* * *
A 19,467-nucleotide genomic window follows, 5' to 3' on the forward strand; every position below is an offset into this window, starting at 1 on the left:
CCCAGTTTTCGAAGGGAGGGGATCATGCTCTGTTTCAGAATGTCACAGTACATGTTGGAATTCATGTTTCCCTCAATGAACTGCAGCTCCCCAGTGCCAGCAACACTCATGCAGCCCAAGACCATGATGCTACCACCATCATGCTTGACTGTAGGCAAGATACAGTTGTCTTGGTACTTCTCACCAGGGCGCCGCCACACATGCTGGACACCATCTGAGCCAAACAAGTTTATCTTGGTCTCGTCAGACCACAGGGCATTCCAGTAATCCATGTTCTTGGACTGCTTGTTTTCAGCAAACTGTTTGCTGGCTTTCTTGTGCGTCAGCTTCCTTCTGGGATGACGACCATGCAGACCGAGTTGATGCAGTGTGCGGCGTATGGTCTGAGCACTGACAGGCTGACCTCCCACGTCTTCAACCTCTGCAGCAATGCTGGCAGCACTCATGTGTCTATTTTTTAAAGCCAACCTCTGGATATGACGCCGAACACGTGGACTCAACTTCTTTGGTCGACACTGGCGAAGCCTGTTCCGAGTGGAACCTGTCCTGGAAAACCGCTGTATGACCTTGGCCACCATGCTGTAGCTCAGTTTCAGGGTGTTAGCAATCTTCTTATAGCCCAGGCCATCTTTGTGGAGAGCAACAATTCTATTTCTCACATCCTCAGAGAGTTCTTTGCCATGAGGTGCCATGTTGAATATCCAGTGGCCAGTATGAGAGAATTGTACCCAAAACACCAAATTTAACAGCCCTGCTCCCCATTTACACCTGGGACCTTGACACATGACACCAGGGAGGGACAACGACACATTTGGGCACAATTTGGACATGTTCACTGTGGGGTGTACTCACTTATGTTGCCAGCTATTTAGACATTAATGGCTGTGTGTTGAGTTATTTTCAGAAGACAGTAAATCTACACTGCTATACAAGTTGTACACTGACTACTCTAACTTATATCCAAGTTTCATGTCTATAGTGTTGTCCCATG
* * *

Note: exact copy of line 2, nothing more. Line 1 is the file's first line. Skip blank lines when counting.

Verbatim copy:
CCCAGTTTTCGAAGGGAGGGGATCATGCTCTGTTTCAGAATGTCACAGTACATGTTGGAATTCATGTTTCCCTCAATGAACTGCAGCTCCCCAGTGCCAGCAACACTCATGCAGCCCAAGACCATGATGCTACCACCATCATGCTTGACTGTAGGCAAGATACAGTTGTCTTGGTACTTCTCACCAGGGCGCCGCCACACATGCTGGACACCATCTGAGCCAAACAAGTTTATCTTGGTCTCGTCAGACCACAGGGCATTCCAGTAATCCATGTTCTTGGACTGCTTGTTTTCAGCAAACTGTTTGCTGGCTTTCTTGTGCGTCAGCTTCCTTCTGGGATGACGACCATGCAGACCGAGTTGATGCAGTGTGCGGCGTATGGTCTGAGCACTGACAGGCTGACCTCCCACGTCTTCAACCTCTGCAGCAATGCTGGCAGCACTCATGTGTCTATTTTTTAAAGCCAACCTCTGGATATGACGCCGAACACGTGGACTCAACTTCTTTGGTCGACACTGGCGAAGCCTGTTCCGAGTGGAACCTGTCCTGGAAAACCGCTGTATGACCTTGGCCACCATGCTGTAGCTCAGTTTCAGGGTGTTAGCAATCTTCTTATAGCCCAGGCCATCTTTGTGGAGAGCAACAATTCTATTTCTCACATCCTCAGAGAGTTCTTTGCCATGAGGTGCCATGTTGAATATCCAGTGGCCAGTATGAGAGAATTGTACCCAAAACACCAAATTTAACAGCCCTGCTCCCCATTTACACCTGGGACCTTGACACATGACACCAGGGAGGGACAACGACACATTTGGGCACAATTTGGACATGTTCACTGTGGGGTGTACTCACTTATGTTGCCAGCTATTTAGACATTAATGGCTGTGTGTTGAGTTATTTTCAGAAGACAGTAAATCTACACTGCTATACAAGTTGTACACTGACTACTCTAACTTATATCCAAGTTTCATGTCTATAGTGTTGTCCCATG